Convolutional networks


Performed considerably better than the state of the art at the time. Has 60 million parameters, 650,000 neurons and includes five convolutional layers.

The two ‘streams’ only exist to allow training on two GPUs.

ImageNet Classification with Deep Convolutional Neural Networks, Krizhevsky et al. (2012)


CNN that won the ILSVRC 2014 challenge. Composed of 9 inception layers.

Going Deeper with Convolutions, Szegedy et al. (2014)


A basic convolutional network, historically used for the MNIST dataset.

Gradient-based learning applied to document recognition, LeCun et al. (1998)

Residual network

An architecture that uses skip connections to create very deep networks. The original paper achieved 152 layers, 8 times deeper than VGG nets. Used for image recognition, winning first place in the ILSVRC 2015 classification task. Residual connections can also be used to create deeper RNNs such as Google’s 16-layer RNN encoder-decoder (Wu et al., 2016).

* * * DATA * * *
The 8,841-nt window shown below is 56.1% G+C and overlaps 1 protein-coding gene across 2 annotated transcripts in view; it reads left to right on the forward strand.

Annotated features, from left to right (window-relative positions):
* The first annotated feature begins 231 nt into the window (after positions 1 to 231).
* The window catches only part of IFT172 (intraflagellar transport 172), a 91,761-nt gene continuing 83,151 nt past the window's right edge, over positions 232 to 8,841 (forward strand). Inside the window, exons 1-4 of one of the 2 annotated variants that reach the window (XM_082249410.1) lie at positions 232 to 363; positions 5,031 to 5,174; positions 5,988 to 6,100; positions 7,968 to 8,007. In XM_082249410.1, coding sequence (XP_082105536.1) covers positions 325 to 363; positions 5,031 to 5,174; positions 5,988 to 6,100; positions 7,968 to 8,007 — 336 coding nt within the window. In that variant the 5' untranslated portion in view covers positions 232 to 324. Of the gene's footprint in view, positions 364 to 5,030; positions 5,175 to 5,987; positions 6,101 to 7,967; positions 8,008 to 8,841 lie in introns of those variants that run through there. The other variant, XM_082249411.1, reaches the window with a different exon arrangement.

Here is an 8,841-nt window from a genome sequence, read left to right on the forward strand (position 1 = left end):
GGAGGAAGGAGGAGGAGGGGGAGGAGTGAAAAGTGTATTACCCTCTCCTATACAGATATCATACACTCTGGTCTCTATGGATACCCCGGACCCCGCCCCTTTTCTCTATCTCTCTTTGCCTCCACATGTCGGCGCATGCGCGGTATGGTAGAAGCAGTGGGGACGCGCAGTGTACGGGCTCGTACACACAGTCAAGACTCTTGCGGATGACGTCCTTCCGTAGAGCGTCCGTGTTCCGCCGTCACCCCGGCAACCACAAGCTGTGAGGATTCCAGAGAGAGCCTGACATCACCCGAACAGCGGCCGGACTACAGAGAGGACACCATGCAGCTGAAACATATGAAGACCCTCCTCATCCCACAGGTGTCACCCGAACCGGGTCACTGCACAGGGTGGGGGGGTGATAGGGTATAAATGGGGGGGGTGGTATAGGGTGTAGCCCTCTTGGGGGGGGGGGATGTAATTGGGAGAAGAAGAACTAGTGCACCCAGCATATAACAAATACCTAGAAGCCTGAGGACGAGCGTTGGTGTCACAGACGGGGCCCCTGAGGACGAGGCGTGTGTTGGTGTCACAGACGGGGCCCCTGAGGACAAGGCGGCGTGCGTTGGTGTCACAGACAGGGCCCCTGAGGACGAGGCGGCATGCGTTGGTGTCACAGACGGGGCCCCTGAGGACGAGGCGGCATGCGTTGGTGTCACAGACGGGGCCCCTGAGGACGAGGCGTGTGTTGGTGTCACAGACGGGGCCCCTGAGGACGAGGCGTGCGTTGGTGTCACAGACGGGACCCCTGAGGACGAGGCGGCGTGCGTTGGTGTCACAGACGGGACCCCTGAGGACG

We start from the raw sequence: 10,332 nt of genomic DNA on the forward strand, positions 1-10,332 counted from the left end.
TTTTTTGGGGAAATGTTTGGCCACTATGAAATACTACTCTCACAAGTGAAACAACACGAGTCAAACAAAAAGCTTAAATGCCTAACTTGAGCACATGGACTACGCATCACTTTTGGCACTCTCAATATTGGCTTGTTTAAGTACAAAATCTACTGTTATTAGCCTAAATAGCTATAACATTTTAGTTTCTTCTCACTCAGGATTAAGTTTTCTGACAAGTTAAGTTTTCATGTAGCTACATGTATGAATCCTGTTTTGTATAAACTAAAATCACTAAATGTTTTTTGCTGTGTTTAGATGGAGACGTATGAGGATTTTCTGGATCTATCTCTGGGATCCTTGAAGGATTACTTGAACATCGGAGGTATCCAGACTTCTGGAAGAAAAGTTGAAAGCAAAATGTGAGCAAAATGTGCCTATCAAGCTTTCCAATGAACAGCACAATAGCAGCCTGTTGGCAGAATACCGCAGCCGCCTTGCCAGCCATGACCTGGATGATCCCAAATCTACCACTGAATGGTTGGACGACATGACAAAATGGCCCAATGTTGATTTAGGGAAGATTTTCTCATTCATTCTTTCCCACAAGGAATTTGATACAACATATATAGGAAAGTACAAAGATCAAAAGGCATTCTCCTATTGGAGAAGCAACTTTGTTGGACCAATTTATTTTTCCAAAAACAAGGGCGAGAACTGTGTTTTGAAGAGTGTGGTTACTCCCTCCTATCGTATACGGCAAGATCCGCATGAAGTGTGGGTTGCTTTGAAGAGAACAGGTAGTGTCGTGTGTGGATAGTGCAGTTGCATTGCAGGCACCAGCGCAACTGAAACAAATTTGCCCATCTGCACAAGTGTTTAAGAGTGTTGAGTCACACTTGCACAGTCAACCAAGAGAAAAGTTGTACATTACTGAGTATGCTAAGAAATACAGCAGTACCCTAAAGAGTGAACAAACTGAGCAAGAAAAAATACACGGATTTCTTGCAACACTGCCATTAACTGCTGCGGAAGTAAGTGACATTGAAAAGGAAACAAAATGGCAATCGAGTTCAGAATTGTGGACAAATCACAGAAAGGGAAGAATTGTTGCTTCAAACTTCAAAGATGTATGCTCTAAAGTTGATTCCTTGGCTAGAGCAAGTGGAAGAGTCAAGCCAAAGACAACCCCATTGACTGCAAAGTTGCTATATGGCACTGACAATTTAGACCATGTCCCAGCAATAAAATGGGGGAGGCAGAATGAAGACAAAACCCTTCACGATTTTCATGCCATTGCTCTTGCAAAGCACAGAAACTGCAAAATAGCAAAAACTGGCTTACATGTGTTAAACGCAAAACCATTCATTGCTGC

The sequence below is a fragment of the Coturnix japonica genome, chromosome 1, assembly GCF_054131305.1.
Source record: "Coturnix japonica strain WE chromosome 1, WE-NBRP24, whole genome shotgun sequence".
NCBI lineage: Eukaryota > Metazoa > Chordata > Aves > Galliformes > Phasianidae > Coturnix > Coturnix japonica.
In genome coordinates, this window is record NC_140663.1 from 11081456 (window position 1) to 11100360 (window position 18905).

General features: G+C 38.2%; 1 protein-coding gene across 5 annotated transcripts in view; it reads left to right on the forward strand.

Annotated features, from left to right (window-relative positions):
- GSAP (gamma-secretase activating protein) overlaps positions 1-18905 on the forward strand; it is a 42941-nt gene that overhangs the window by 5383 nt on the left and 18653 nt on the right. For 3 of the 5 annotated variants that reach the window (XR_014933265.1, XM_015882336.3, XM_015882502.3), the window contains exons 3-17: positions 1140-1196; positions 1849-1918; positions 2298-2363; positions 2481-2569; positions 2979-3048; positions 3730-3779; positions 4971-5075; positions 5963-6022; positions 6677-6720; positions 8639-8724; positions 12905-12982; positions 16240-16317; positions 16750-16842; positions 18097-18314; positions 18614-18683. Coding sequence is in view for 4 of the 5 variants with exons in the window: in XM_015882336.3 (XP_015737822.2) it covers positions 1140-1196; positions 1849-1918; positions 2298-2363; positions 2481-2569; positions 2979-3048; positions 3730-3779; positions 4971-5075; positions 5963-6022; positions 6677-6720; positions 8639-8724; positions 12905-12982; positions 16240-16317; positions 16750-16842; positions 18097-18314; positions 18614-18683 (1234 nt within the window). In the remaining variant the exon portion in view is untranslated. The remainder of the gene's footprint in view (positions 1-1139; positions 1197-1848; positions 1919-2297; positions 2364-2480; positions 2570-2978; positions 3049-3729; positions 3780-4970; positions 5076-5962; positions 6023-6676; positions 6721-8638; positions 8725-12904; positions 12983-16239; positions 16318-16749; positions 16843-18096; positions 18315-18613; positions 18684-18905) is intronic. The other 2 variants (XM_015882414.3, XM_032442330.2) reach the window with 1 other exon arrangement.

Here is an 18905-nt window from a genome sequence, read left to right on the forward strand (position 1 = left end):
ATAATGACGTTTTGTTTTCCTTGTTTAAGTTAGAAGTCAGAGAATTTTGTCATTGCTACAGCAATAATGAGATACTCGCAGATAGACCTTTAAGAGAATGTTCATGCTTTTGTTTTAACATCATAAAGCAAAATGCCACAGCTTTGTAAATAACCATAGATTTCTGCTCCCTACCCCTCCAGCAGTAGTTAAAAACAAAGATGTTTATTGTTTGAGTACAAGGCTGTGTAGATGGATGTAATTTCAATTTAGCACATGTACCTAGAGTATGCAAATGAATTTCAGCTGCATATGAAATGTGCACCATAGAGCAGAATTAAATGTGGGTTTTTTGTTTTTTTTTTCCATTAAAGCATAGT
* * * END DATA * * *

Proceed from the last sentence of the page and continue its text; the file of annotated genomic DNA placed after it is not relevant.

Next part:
Uses shortcut connections performing the identity mapping, which are added to the outputs of the stacked layers. Based on the theory that is easier to optimise than . Each layer uses the equation

Similar but superior to highway networks as they do not introduce any extra parameters.

Deep Residual Learning for Image Recognition, He et al. (2015)


A CNN that secured the first and second place in the 2014 ImageNet localization and classification tracks, respectively. VGG stands for the team which submitted the model, Oxford’s Visual Geometry Group. The VGG model consists of 16–19 weight layers and uses small convolutional filters of size 3x3 and 1x1.

Very deep convolutional networks for large-scale image recognition, Simonyan and Zisserman (2015)